Thursday, July 05, 2007

A Nicer Shade Of Fairy Tale

WonderBaby is a little young for fairy tales and folk tales, but I stockpile them anyway. I still have all of my old collections of Grimm's fairy tales, and Hans Christian Andersen, and some collections of Italian folk tales and Chinese folk tales and at least one copy of Isaac Bashevis Singer's Gimpel The Fool. I loved fairy tales when I was young - the darker the better - and I'm hoping that WonderBaby will love them, too. So I want to be ready - books all lined up on the shelf, ready to go - when she is.

The fairy tales that I received in the mail last month are not in the vein of the Brothers Grimm or Hans Christian Andersen. If there is any hint of darkness to The Fairy Chronicles, it's the sort of darkness that just creeps in at the edges, only to be shooed away, quickly and efficiently, by sweetness and light. So I was not disposed to like these stories, preferring, as I do, dark morality tales featuring witches and trolls and other forces of evil that come perilously close to prevailing every time.

The thing is, I'm no longer a child - I'm a thirty-something curmudgeon - and so I'm probably not the best person to evaluate fairy stories aimed at the pre-tween girl market. At the least, I'd need to set aside my curmudgeon cap and consider the stories on their own merits. Which is exactly what I tried to do.

And I can say this: The Fairy Chronicles - a collection of fairy stories that hold in common the conceit that real girls might themselves be fairies - provide an interesting twist on the fairy genre. The main characters are young girls who discover that they have special fairy powers like speed and agility and 'ferocity in defense of others' - good, solid grrl-power stuff - and who embark upon a variety of fairy adventures in which they have use their special powers to resolve some problem or address some threat (in one case, a Web of Dreams has been broken, allowing nightmares to enter childrens' sleep too easily, and needs to be repaired.)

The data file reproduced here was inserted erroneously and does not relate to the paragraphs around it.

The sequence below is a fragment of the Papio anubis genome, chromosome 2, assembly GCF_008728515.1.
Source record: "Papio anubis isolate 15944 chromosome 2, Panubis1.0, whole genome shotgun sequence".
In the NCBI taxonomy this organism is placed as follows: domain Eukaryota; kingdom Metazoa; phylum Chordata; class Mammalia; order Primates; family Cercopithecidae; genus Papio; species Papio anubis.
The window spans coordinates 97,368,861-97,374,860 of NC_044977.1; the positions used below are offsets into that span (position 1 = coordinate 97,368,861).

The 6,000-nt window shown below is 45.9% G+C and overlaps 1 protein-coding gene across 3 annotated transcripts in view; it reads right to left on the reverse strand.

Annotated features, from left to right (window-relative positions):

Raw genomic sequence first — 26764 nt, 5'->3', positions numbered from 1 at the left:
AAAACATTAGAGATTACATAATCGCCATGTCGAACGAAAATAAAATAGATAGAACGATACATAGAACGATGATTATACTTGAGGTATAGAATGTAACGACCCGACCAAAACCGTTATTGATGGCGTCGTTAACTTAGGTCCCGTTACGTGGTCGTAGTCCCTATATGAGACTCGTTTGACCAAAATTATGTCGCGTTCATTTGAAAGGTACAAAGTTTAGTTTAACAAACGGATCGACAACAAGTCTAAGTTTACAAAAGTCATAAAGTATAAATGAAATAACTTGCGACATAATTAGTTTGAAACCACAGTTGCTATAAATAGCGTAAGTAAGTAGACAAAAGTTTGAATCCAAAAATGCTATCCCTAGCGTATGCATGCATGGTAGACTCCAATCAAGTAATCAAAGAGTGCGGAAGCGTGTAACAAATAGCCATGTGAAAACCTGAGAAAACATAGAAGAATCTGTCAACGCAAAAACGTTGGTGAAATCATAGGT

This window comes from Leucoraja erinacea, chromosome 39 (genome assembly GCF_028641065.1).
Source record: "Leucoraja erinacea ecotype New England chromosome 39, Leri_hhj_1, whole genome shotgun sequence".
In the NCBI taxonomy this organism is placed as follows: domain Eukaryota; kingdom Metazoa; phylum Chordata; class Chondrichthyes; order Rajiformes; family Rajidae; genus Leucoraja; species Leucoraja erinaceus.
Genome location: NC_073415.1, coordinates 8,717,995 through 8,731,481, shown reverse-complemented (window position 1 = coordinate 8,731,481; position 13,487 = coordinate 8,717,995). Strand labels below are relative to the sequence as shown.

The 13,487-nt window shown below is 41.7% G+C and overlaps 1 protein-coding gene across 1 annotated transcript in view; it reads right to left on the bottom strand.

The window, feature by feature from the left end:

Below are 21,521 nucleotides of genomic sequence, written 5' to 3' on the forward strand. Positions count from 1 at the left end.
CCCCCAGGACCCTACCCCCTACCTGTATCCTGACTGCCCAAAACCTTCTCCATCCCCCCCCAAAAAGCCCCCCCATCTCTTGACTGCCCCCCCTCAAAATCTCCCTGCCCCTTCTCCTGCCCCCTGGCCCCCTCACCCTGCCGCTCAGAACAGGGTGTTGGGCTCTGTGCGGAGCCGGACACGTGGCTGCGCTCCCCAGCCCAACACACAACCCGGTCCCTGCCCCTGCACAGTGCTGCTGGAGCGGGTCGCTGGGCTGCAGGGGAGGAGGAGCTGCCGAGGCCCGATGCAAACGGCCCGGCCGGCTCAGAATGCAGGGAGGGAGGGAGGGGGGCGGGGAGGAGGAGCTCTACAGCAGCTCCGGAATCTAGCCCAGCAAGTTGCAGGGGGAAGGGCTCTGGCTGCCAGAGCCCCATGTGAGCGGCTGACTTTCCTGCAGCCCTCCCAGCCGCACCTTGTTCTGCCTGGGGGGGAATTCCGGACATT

As I've already said, these threats do not stir any real fear (and, for the record, I AM as easy to scare as a nine year old girl) but end of the day, there's really nothing wrong with that. I shared one of the books with my sister, who has a daughter who is close in age to the target audience here, and she commented that her daughter would appreciate an adventure story that could be read at bedtime with no worry of nightmares. (Point well taken.) She also said that her daughter would love the premise that quote-unquote ordinary girls might be fairies - a welcome change from the usual run of Disney stories that feature princesses.

The stories told in these books are very much of the ilk that my mother told my sister and I at bedtime and around campfires: all the adventure and colour of a classic fairy tale, with none of the death and dark evil. The adolescent me might have loved the darkness of Grimm and Andersen while curled up in the bright comfort of our family sofa, but I recall well that I preferred the sweet security of the fairylands that my mother conjured for us when it came time for bed.

My sister (as always) absconded with The Fairy Chronicles, and this is, as I've said before, probably the highest praise that she could offer (thievery being the sincerest form of flattery.) When WonderBaby comes of fairy tale age, I'll probably still start with the classics. But if she starts crawling into bed with HBF and I after night-time readings of The Snow Queen or The Tinder Box, I'll ask my light-fingered sister to send those books right back.

Read more about The Fairy Chronicles here.


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